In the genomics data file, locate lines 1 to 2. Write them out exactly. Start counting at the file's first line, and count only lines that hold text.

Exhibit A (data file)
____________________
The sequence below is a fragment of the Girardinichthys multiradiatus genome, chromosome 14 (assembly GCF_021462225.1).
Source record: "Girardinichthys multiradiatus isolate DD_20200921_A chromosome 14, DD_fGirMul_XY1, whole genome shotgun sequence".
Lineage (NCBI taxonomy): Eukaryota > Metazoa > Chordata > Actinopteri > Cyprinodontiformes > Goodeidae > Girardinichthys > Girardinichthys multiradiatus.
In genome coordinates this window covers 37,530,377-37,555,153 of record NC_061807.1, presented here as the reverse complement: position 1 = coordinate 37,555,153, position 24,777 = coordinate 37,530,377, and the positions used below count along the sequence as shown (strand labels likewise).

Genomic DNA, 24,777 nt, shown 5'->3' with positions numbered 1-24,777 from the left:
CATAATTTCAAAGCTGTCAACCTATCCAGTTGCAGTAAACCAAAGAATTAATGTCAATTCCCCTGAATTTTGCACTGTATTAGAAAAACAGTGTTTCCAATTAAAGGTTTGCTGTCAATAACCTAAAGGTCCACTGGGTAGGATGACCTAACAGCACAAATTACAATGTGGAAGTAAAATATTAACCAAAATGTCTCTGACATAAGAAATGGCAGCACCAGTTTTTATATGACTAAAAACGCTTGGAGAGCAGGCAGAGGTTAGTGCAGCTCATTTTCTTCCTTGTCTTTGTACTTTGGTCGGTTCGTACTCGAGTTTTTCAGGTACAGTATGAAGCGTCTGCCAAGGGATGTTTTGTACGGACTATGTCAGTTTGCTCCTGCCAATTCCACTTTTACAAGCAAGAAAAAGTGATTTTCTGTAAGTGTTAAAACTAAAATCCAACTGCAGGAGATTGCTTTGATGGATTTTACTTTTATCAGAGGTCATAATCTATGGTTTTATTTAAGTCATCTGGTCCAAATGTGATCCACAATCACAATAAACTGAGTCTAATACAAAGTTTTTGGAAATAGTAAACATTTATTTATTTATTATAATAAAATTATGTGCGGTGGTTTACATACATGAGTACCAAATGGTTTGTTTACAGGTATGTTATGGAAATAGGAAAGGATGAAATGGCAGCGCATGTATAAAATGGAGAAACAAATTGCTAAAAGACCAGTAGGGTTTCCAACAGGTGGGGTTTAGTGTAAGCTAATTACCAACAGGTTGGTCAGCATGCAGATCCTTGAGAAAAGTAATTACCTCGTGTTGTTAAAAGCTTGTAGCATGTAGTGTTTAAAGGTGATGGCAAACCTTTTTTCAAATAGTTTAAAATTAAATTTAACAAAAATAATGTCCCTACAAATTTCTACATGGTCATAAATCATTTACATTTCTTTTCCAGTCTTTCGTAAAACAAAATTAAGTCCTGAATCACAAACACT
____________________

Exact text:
The sequence below is a fragment of the Girardinichthys multiradiatus genome, chromosome 14 (assembly GCF_021462225.1).
Source record: "Girardinichthys multiradiatus isolate DD_20200921_A chromosome 14, DD_fGirMul_XY1, whole genome shotgun sequence".